Reopening After COVID-19: Downloadable ‘Flexible Medical Simulation Operations Plan’ from M Simulation Program
The COVID-19 global pandemic has shut down thousands of clinical education programs around the world, including countless healthcare simulation facilities. Lou Clark, PhD, MFA Executive Director of the M Simulation Program at the University of Minnesota recently shared with us their team’s “Flexible Operations Plan in the COVID-19 Response” which is an extremely useful document for medical simulation managers looking to consider ways of ‘re-opening’ this summer. From covering core definitions of potential learning activities with online, hybrid, and on-site simulated learning activities to highlighting risks, safety protocols, and utilization guidelines — this downloadable document linked below is an absolute must read for those operating healthcare simulation programs during the COVID-19 crisis!
Dr. Clark shared “I am writing to share our M Simulation Flexible Operations plan, which was approved by our leadership recently as our departmental addendum to the University of Minnesota (UMN) Sunrise Plan. This plan was created with input from our entire M Simulation team and was purposefully written to prioritize the safety of all of our stakeholders including and especially our simulation staff. Classes at UMN are online this summer and, as our plan states, all SP/human simulation events/work will remain online as well at least until the end of August and potentially indefinitely until there is a COVID-19 vaccine available.
This is for the safety of our SPs and staff. The default for this plan states that all simulation events are held online through at least the end of summer unless they meet the criteria our team has set with leadership for on-site simulation events. For example, we have a few events to support incoming residents mid-June, and to prepare 4th year medical students with PPE training at the end of June to return to clinical training sites in July. This plan works for us at UMN. I think it is important to acknowledge that each program and institution must do what works best for their home institution. There is no one-size fits all approach to creating a plan such as this one.That being said if borrowing/using language from our plan helps you – we want you to use it. Please feel free to reach out to me with questions. Best wishes to you as we keep moving forward together!”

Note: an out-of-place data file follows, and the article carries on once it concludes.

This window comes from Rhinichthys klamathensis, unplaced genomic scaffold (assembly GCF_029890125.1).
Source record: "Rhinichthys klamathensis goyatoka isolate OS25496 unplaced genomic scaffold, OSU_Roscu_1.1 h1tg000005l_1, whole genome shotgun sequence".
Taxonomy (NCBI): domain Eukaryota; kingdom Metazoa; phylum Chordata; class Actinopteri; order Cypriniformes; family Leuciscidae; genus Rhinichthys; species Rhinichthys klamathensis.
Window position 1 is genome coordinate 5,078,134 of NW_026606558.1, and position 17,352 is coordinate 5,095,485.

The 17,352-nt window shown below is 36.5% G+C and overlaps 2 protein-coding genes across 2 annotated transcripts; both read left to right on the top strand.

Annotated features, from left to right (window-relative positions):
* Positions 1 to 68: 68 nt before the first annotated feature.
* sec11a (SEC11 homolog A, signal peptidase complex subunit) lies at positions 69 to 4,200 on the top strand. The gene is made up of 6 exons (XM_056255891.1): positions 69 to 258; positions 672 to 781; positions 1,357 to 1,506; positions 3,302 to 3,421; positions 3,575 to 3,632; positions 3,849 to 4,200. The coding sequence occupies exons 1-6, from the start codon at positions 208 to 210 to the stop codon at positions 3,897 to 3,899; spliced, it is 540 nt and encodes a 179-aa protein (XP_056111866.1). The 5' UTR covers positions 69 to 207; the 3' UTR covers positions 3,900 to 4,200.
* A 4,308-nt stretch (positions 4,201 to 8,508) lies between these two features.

Example Excerpts from the Flexible Medical Simulation Operations Plan in the COVID-19 Response
Employee and stakeholder safety: Since our work necessitates simulating physical procedures in clinical environments and our stakeholders include faculty, residents, and learners who work in clinical simulation environments, our plan outlines resources and procedures to ensure the safest possible working conditions for our full and part-time team members including our more than 300 standardized patients (SPs) classified as independent contractors who do not routinely work in clinical settings. This is imperative as most M Simulation team members and many of our undergraduate learners do not work in clinical settings and risk exposure to COVID-19 from any stakeholders working clinically.
Iteratively assessing and communicating risk: This plan purposefully identifies iterative assessment and communication of risk as expansion of services in summer 2020 may not constitute a one-time reopening of our on-site facilities and associated services. It is more likely that our team will need to streamline or scale back facility use and associated services if there is a COVID-19 resurgence. Transparent communication coupled with integrity and professionalism are core tenets of ethical simulation practice.
Hybrid Simulation – Online and On-Site Simulation: When M Simulation team members are implementing hybrid simulation activities, those working online are in the Low Exposure Risk category of the Occupational Risk pyramid, and the Engineering Controls section of the Hierarchy of Controls inverse pyramid. Those working on- site are in the Medium Exposure Risk category of the Occupational Risk Pyramid, and the Administrative Controls and PPE sections of the Hierarchy of Controls inverse pyramid. Given the current COVID-19 hazard the team members working online still experience the lowest risk possible with the highest amount of control for M Simulation team members and stakeholders.